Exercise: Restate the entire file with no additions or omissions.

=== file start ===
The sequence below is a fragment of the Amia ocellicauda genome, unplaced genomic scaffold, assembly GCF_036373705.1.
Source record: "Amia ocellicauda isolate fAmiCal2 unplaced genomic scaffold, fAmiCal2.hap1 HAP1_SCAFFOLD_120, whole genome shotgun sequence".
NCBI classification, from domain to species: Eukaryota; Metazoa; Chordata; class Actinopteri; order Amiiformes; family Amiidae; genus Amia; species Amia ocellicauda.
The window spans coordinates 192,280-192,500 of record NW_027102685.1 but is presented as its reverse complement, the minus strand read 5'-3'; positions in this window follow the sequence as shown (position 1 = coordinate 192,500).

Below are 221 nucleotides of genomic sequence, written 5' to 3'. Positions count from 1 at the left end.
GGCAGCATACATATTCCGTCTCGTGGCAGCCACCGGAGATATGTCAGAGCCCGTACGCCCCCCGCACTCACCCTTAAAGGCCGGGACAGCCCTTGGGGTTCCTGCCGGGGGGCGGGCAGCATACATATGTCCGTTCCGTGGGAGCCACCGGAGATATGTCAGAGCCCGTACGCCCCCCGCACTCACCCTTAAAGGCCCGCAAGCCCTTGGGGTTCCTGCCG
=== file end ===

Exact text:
The sequence below is a fragment of the Amia ocellicauda genome, unplaced genomic scaffold, assembly GCF_036373705.1.
Source record: "Amia ocellicauda isolate fAmiCal2 unplaced genomic scaffold, fAmiCal2.hap1 HAP1_SCAFFOLD_120, whole genome shotgun sequence".
NCBI classification, from domain to species: Eukaryota; Metazoa; Chordata; class Actinopteri; order Amiiformes; family Amiidae; genus Amia; species Amia ocellicauda.
The window spans coordinates 192,280-192,500 of record NW_027102685.1 but is presented as its reverse complement, the minus strand read 5'-3'; positions in this window follow the sequence as shown (position 1 = coordinate 192,500).

Below are 221 nucleotides of genomic sequence, written 5' to 3'. Positions count from 1 at the left end.
GGCAGCATACATATTCCGTCTCGTGGCAGCCACCGGAGATATGTCAGAGCCCGTACGCCCCCCGCACTCACCCTTAAAGGCCGGGACAGCCCTTGGGGTTCCTGCCGGGGGGCGGGCAGCATACATATGTCCGTTCCGTGGGAGCCACCGGAGATATGTCAGAGCCCGTACGCCCCCCGCACTCACCCTTAAAGGCCCGCAAGCCCTTGGGGTTCCTGCCG